The bed rocked back and forth violently as Garnet Dewitt clutched the mattress, his fingers turning white with the force of his grip. His eyes rolled, saliva dripping down the corner of his mouth. His entire body shook violently with the force of the seizure. He consciously stopped rolling his eyes and glanced around the room.
Cameras monitored his every move. Electrodes were plugged into his head and hooked to a computer screen that displayed brain activity. He also had a little hand control with a button that he was supposed to press at the onset of a seizure. But the seizures always seemed to take him by surprise, and he never had time to press it.
On the other side of the two-way glass in front of him, doctors watched, taking copious notes. It was late September 2010, and Garnet was in the newly-opened seizure monitoring unit at Calgary Foothills Hospital. He was having an induced seizure, an attempt to confirm that he would make a good candidate for a temporal lobectomy, a brain surgery that would remove parts of his temporal lobe, including the hippocampus and amygdale. Doctors at the hospital suspected this scarred area of Garnet’s brain was the source of his seizures.
This is strange, Garnet thought. I’m actually enjoying myself. I never thought I would see the day when I would actually enjoy having a seizure. Since he’d been in the hospital, now three weeks, doctors had taken him off the anti-seizure medication and had tried to create an environment to induce the epileptic seizures or, as Garnet liked to call them, “electrical storms in my brain.”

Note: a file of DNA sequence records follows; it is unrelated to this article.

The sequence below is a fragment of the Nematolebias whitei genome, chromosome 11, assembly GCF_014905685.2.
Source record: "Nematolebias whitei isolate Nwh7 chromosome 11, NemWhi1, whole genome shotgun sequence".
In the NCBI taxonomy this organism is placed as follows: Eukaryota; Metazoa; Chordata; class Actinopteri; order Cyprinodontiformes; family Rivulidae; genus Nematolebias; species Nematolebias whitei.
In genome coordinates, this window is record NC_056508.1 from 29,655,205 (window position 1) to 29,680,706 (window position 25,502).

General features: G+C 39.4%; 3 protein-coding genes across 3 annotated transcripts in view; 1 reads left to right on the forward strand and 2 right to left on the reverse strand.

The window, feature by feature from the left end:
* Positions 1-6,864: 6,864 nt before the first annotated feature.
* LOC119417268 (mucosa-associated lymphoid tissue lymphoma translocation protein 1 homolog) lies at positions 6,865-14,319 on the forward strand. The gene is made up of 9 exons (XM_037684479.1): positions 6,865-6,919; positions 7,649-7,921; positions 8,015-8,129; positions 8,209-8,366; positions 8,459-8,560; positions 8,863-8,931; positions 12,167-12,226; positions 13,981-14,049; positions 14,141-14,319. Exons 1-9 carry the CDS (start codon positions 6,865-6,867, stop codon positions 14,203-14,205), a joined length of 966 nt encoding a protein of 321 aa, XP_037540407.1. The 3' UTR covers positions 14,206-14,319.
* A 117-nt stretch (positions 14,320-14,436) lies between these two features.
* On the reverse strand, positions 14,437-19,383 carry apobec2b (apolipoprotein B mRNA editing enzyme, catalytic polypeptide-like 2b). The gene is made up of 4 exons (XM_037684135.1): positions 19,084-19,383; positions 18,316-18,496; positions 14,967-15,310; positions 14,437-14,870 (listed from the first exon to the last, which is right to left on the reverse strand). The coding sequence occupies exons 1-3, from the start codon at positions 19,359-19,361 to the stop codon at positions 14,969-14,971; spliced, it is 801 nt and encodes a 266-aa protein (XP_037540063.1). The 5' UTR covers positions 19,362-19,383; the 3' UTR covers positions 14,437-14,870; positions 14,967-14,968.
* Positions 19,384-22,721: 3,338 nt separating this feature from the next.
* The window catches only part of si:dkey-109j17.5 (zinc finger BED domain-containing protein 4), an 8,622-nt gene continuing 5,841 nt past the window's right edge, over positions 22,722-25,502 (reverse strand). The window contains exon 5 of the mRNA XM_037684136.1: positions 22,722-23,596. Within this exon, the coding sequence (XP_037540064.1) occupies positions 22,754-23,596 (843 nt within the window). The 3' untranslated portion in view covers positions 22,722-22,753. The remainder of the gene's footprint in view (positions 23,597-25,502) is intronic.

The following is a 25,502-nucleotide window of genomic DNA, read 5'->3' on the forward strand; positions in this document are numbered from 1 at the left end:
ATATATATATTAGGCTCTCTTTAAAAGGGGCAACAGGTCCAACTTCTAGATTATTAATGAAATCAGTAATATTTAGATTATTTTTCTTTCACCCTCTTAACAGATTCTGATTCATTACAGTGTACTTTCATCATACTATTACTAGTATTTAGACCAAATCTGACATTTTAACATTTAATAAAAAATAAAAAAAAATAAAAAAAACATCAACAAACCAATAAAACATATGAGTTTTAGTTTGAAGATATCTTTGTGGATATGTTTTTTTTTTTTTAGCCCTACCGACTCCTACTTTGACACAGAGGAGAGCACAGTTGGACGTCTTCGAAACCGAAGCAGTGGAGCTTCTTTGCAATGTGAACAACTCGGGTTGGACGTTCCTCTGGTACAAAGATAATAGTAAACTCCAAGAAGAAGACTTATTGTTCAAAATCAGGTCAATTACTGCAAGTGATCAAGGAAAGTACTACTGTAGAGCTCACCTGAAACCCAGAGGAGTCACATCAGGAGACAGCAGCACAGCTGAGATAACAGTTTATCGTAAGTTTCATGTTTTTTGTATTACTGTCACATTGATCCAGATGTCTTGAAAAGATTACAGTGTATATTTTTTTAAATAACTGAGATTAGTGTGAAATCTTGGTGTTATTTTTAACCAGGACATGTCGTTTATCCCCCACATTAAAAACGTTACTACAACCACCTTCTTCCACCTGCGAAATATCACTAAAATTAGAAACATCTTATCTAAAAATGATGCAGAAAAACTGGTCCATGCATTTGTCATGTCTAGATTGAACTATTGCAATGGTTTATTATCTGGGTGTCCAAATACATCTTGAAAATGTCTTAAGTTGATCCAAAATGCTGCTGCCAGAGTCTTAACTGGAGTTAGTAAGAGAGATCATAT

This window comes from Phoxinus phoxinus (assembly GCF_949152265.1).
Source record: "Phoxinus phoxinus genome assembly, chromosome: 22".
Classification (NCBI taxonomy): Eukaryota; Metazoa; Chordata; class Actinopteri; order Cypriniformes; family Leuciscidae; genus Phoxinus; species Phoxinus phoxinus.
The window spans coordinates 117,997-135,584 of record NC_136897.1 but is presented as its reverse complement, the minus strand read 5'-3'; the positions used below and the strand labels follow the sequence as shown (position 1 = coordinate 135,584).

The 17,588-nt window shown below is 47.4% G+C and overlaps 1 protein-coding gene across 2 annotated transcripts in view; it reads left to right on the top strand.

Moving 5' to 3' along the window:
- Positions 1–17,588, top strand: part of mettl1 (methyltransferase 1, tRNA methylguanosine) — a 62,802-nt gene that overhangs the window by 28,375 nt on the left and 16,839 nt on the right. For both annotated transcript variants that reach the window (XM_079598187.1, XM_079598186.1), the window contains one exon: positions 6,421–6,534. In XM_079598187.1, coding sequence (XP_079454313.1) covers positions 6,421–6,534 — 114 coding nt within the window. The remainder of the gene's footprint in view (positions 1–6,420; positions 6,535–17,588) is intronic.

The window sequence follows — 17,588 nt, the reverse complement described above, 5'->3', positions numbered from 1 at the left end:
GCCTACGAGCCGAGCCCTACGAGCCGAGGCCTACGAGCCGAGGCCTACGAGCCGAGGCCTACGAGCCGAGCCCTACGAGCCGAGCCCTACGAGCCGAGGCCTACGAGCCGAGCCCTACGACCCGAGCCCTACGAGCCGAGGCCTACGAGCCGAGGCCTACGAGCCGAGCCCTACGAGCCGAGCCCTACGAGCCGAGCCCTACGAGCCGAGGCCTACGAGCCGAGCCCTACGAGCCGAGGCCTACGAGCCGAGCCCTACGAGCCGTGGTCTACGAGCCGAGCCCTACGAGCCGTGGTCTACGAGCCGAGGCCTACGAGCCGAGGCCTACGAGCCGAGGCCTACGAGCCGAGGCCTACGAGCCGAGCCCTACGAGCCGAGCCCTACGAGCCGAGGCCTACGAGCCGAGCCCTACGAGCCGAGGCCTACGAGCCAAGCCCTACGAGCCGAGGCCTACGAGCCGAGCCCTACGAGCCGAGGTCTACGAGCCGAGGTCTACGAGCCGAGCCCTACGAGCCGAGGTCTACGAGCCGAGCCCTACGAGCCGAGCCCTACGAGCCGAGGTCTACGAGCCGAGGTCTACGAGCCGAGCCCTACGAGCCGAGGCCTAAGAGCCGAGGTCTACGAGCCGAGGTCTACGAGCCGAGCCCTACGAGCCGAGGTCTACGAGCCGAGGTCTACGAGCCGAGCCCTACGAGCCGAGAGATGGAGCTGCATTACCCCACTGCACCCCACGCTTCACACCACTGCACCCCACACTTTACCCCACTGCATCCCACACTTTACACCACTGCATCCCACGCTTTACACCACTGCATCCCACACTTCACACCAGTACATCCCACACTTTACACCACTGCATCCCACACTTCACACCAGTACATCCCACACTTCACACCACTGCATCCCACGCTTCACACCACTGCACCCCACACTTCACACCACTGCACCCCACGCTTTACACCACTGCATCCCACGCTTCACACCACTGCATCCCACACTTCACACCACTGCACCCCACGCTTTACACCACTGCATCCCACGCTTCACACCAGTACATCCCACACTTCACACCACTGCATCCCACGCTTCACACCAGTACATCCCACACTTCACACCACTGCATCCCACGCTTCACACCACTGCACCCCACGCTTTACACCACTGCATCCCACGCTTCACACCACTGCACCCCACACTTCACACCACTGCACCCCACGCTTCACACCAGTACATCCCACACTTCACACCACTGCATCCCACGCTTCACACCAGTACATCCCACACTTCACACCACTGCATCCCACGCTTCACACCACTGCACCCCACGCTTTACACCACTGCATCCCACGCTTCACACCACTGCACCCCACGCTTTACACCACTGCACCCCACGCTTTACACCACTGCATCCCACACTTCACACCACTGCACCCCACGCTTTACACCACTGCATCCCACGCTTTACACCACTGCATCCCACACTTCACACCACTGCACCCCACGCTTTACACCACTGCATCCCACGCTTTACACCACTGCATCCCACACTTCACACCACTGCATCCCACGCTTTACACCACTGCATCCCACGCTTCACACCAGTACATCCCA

So far, doctors had induced 35 seizures, and their analysis would try to determine whether the seizures stemmed from the temporal lobe area of Garnet’s brain, which could then be operated on, or from multiple areas of the brain, in which case Garnet’s epileptic condition would be rendered inoperable.
If that was the case, Garnet would then have to live his life, as he had up to this point, knowing that any little stress could trigger a violent electrical impulse storm in his head.
Garnet had had many such seizures up to this point. Some of them were petit mal seizures, where he stayed conscious but just went completely blank, or absent, for a few minutes. Others were psychomotor seizures, where he would go blank and behave in strange ways. Still others were of the grand mal type, which involved violent convulsions, unconsciousness, extreme soreness and muscle pain when they ended.
During many of Garnet’s seizures, he would only remember waking up bruised and battered in an ambulance or in the hospital, after doctors had medically revived him. When he was younger, one grand mal seizure had been so violent it had lasted seven hours and Garnet had to spend a week in the hospital, recovering.